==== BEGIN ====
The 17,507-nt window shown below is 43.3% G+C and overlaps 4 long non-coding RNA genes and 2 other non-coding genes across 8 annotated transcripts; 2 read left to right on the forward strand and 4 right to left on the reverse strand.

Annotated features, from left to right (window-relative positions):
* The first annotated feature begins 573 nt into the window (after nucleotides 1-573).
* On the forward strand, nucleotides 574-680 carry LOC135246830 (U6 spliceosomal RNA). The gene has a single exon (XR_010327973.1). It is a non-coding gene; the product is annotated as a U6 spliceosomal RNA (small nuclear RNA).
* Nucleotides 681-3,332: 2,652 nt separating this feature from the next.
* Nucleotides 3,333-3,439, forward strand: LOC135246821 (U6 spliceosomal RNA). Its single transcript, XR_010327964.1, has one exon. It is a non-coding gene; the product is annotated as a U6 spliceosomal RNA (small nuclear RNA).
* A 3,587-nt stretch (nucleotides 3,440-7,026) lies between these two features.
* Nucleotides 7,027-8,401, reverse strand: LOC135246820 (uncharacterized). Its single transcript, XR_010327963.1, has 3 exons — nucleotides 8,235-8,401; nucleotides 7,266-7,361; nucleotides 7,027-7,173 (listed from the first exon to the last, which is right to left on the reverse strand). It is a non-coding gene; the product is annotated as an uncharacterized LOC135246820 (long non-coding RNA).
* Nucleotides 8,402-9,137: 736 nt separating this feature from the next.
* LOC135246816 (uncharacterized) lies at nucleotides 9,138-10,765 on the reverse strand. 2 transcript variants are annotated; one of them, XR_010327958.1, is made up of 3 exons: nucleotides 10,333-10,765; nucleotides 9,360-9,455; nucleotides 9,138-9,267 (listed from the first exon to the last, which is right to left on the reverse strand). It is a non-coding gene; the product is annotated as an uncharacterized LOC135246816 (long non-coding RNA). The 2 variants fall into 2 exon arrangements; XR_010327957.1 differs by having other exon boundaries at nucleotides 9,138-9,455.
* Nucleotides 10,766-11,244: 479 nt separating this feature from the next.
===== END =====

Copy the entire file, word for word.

The 17,507-nt window shown below is 43.3% G+C and overlaps 4 long non-coding RNA genes and 2 other non-coding genes across 8 annotated transcripts; 2 read left to right on the forward strand and 4 right to left on the reverse strand.

Annotated features, from left to right (window-relative positions):
* The first annotated feature begins 573 nt into the window (after nucleotides 1-573).
* On the forward strand, nucleotides 574-680 carry LOC135246830 (U6 spliceosomal RNA). The gene has a single exon (XR_010327973.1). It is a non-coding gene; the product is annotated as a U6 spliceosomal RNA (small nuclear RNA).
* Nucleotides 681-3,332: 2,652 nt separating this feature from the next.
* Nucleotides 3,333-3,439, forward strand: LOC135246821 (U6 spliceosomal RNA). Its single transcript, XR_010327964.1, has one exon. It is a non-coding gene; the product is annotated as a U6 spliceosomal RNA (small nuclear RNA).
* A 3,587-nt stretch (nucleotides 3,440-7,026) lies between these two features.
* Nucleotides 7,027-8,401, reverse strand: LOC135246820 (uncharacterized). Its single transcript, XR_010327963.1, has 3 exons — nucleotides 8,235-8,401; nucleotides 7,266-7,361; nucleotides 7,027-7,173 (listed from the first exon to the last, which is right to left on the reverse strand). It is a non-coding gene; the product is annotated as an uncharacterized LOC135246820 (long non-coding RNA).
* Nucleotides 8,402-9,137: 736 nt separating this feature from the next.
* LOC135246816 (uncharacterized) lies at nucleotides 9,138-10,765 on the reverse strand. 2 transcript variants are annotated; one of them, XR_010327958.1, is made up of 3 exons: nucleotides 10,333-10,765; nucleotides 9,360-9,455; nucleotides 9,138-9,267 (listed from the first exon to the last, which is right to left on the reverse strand). It is a non-coding gene; the product is annotated as an uncharacterized LOC135246816 (long non-coding RNA). The 2 variants fall into 2 exon arrangements; XR_010327957.1 differs by having other exon boundaries at nucleotides 9,138-9,455.
* Nucleotides 10,766-11,244: 479 nt separating this feature from the next.